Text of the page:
The researchers found that in a dose-response evaluation, a five-gram increase of olive oil consumption was associated with a seven-percent decrease in coronary heart disease incidence, a four-percent decrease in cardiovascular disease incidence and an eight-percent decrease in cardiovascular disease mortality.
The consumption of vegetable oils high in linoleic acids, such as safflower, sunflower, corn and soybean oils, was also highly correlated with reduced cardiovascular disease incidence and mortality.
The results of their study led the researchers to draft a new food consumption guide. It looks very similar to the United States Food and Drug Administration’s food guide pyramid, but with a few major differences.
“If we want to reduce the risk of cardiovascular disease worldwide, it is much more appropriate, feasible and cost-effective if we ask people to concentrate on foods items to promote rather than food items to reduce,” Riccardi said.
“It’s much more effective in reducing cardiovascular disease to tell people to increase your consumption of fruit, vegetables, whole grains, legumes and utilize olive oil for salads,” he added.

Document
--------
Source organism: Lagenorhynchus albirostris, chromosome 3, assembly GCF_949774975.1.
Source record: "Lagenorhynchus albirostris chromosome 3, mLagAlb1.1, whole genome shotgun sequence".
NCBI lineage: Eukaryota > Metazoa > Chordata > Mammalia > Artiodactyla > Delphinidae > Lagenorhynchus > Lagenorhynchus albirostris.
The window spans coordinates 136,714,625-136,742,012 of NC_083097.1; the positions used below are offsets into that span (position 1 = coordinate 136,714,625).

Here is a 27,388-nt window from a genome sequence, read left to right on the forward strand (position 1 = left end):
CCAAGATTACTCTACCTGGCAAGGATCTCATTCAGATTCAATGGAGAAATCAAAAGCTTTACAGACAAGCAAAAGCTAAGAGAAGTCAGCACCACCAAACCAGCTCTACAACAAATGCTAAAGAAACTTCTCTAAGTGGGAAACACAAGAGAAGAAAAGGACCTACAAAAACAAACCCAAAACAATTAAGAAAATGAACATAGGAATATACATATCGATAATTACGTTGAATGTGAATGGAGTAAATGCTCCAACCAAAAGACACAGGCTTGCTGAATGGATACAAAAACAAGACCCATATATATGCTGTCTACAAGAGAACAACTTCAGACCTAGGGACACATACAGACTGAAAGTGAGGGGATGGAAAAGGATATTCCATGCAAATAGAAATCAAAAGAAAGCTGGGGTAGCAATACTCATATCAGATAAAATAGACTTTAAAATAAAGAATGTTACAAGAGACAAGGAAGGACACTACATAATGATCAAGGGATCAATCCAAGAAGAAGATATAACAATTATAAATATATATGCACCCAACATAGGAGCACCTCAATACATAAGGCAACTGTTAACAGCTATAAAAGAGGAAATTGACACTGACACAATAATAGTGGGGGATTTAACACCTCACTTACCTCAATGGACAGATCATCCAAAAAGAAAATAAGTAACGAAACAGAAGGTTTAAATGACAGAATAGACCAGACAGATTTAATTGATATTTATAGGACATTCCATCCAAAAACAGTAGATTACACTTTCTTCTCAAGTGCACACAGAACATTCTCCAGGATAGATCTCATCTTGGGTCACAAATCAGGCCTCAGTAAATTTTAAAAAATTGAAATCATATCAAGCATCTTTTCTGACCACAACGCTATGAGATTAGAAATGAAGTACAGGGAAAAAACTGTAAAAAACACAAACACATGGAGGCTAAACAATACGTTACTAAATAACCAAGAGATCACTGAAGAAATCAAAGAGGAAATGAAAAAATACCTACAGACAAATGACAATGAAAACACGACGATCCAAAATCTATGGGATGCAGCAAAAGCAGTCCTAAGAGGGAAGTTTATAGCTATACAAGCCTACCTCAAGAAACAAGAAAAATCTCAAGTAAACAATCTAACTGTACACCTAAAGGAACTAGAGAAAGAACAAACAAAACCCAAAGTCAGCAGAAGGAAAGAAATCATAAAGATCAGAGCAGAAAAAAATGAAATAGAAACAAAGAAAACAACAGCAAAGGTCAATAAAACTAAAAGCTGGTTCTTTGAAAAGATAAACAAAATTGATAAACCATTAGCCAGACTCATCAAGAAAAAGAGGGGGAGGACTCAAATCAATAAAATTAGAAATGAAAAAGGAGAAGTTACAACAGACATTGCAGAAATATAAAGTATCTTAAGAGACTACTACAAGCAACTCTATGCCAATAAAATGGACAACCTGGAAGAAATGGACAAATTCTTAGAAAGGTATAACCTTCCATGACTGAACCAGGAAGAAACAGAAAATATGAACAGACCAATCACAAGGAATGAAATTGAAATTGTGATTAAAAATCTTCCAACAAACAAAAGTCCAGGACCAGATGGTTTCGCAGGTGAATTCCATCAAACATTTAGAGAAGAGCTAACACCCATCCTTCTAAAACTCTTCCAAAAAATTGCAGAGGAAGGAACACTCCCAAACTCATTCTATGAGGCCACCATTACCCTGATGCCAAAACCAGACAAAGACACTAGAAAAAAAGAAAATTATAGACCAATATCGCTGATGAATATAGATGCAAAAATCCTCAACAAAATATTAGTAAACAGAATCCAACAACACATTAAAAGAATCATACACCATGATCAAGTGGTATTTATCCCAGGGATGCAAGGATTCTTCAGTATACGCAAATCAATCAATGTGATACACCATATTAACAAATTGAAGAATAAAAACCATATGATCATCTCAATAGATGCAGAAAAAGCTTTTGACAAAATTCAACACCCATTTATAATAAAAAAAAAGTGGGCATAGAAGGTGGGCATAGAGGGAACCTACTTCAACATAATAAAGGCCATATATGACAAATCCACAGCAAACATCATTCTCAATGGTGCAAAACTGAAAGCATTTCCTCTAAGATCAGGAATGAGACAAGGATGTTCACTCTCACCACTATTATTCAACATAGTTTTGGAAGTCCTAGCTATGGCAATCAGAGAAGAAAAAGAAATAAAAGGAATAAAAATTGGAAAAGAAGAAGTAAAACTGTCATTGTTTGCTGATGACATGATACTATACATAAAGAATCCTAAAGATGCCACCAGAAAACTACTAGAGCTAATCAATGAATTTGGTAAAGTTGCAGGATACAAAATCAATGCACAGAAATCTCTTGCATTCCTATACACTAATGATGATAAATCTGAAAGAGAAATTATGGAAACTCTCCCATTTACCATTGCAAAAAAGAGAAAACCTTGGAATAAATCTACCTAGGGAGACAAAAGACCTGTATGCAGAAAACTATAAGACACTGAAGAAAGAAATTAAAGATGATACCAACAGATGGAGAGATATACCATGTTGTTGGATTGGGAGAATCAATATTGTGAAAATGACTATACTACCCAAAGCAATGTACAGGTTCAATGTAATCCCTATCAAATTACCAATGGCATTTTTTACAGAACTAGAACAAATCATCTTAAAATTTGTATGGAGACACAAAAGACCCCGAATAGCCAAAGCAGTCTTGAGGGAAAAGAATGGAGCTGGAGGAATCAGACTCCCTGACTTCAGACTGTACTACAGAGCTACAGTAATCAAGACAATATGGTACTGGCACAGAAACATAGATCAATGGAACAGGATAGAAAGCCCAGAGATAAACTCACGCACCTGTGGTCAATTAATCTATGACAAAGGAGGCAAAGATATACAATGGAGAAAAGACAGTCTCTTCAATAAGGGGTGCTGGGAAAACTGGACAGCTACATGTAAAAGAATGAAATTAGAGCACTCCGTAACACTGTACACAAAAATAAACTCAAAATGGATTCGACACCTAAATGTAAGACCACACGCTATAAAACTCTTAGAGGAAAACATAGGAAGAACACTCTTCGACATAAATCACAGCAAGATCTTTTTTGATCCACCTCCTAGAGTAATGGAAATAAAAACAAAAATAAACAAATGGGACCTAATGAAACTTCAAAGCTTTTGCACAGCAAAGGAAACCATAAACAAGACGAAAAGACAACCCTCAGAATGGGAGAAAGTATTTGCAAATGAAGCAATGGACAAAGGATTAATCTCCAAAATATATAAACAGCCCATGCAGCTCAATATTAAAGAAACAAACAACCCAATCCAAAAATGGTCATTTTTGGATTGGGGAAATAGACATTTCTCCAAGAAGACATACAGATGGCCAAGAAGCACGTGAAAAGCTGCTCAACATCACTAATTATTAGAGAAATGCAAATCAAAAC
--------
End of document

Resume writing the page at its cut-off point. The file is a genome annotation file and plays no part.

For Riccardi, the decades-old conversation about avoiding certain foods and macronutrients, such as fat, has not worked. Neither has the more recent one about shunning some fats in favor of others, a concept too abstract to apply on a daily basis.
“It is nonsense to say to people that you have to prefer unsaturated fat to saturated fat because most people don’t know what saturated fat or unsaturated fats are,” he said.
“Instead, it is much easier and direct to tell the consumers, in relation to cooking fat, olive oils should be the preferred source of monounsaturated fats and should replace butter and other animal fats or tropical oils whenever possible,” Riccardi added.